You’ll probably use several thousand calories and many litres of fluid over the course of the Cycling Plus sportive in association with the Geoff Thomas Foundation at BikeRadar Live. It’s vital that you fill your tank with the right fuel, otherwise the engine that you’ve been fine-tuning through your training won’t be able to perform at its highest level.

If you’re going to clock the best time possible in your sportive, you need to get your food and drink sorted – and that starts now. Getting it spot on can take several weeks because your needs won’t be exactly the same as anyone else’s.

#### How to stay properly hydrated

You might have read that you should drink 400-900ml of fluid an hour while riding – but that’s a big old band. You can work out more precisely what you need at varying intensities and in different weather conditions by following this simple process over several rides:

1. Weigh yourself. Undressed, before putting on your cycle clothing and heading out the door, e.g. 75kg

2. Record your fuel intake. On your return, note down the amount you drank and ate during your ride. We’ll say it was 1500ml, which weighs 1.5kg, and three gels of 0.06kg each, so you’ve taken a total of 1.68kg on board

3. Weigh in again. Before showering, eating or drinking, towel yourself dry and weigh yourself again. We’ll say it’s now 73.2kg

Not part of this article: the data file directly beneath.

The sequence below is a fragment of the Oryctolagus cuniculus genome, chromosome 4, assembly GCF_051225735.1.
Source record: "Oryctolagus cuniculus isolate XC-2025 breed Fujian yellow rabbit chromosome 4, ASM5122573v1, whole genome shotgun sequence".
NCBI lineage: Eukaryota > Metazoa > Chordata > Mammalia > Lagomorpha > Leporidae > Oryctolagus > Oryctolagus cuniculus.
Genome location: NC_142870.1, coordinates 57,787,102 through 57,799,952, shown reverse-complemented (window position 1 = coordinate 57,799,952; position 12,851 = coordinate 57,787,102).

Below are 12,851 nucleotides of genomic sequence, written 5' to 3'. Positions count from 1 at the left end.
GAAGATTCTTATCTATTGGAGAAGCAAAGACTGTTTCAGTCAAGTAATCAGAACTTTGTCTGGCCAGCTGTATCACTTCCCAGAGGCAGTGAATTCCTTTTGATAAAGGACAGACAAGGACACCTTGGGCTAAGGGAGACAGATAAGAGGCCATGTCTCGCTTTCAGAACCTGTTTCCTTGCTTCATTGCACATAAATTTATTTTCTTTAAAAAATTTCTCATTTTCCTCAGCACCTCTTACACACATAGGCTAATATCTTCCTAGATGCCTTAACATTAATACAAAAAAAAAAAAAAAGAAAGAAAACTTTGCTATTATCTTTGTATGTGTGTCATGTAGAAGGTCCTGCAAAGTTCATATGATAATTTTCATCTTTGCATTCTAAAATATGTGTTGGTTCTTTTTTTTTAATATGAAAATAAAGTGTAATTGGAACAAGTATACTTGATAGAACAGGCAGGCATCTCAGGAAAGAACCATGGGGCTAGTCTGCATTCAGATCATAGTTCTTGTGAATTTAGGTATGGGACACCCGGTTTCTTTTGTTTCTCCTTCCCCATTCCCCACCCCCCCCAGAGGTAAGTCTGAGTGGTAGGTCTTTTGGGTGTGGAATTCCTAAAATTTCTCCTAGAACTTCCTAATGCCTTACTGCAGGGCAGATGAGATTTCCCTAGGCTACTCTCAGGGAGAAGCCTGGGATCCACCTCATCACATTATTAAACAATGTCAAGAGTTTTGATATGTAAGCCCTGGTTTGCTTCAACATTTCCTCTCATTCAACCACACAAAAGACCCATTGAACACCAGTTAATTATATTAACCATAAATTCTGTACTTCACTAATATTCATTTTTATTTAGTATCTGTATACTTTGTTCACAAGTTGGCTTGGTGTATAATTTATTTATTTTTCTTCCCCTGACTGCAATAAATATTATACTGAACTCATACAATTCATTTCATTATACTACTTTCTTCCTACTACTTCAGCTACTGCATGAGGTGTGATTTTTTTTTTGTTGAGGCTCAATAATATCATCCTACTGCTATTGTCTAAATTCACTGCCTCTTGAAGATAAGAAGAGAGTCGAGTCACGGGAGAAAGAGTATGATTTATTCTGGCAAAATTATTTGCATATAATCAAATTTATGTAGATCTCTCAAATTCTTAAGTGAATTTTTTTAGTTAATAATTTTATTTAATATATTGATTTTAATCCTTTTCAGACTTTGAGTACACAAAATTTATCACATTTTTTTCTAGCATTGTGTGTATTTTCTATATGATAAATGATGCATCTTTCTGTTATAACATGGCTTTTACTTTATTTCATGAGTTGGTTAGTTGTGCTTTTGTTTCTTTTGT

4. Calculate your bodyweight change. Subtract the second weight from the first: 75-73.2 = 1.8kg

5. Calculate your total loss. Add the weight of the food to the bodyweight change: 1.8 + 1.68 = 3.48kg

6. Take into account any bathroom stops because this will mean losses are actually higher still. Estimate it – don’t get out the measuring jug!

7. Divide your total losses by the number of hours you spent riding:  3.48 ÷ 3hrs = 1.16kg lost per hour. It’s not only fluid you lose; carbohydrate reserves and the water stored with it can account for a drop of 1-1.5kg

Don’t expect to get to the end of your training ride or your goal event at the exactly the same weight as you started, but eat and drink enough to be within 1-2kg. Never be more than 2-3 per cent down in mass unless it’s a really demanding ride where, despite your best efforts, you can’t get adequate fuel down.

The harder you ride and the hotter the conditions, the more fluid and carbohydrate you’ll use, so periodically re-check as you get closer to the day of your sportive, and err on the side of caution. Suffering the dreaded ‘bonk’ – when your body can’t get the energy it needs, waves a little white flag and refuses to co-operate any further – is bad news when you’ve got two or three climbs left to ride.

#### Sports drinks and what to drink when

What should you drink when you ride? There are dozens of different sports drinks out there all claiming that they’ll make you perform better. But what’s the truth? You need to drink when you ride to replace the water you sweat and breathe out or you’ll soon start going backwards, but for longer training rides and during your sportive itself, use drinks to help provide the fuel you need too.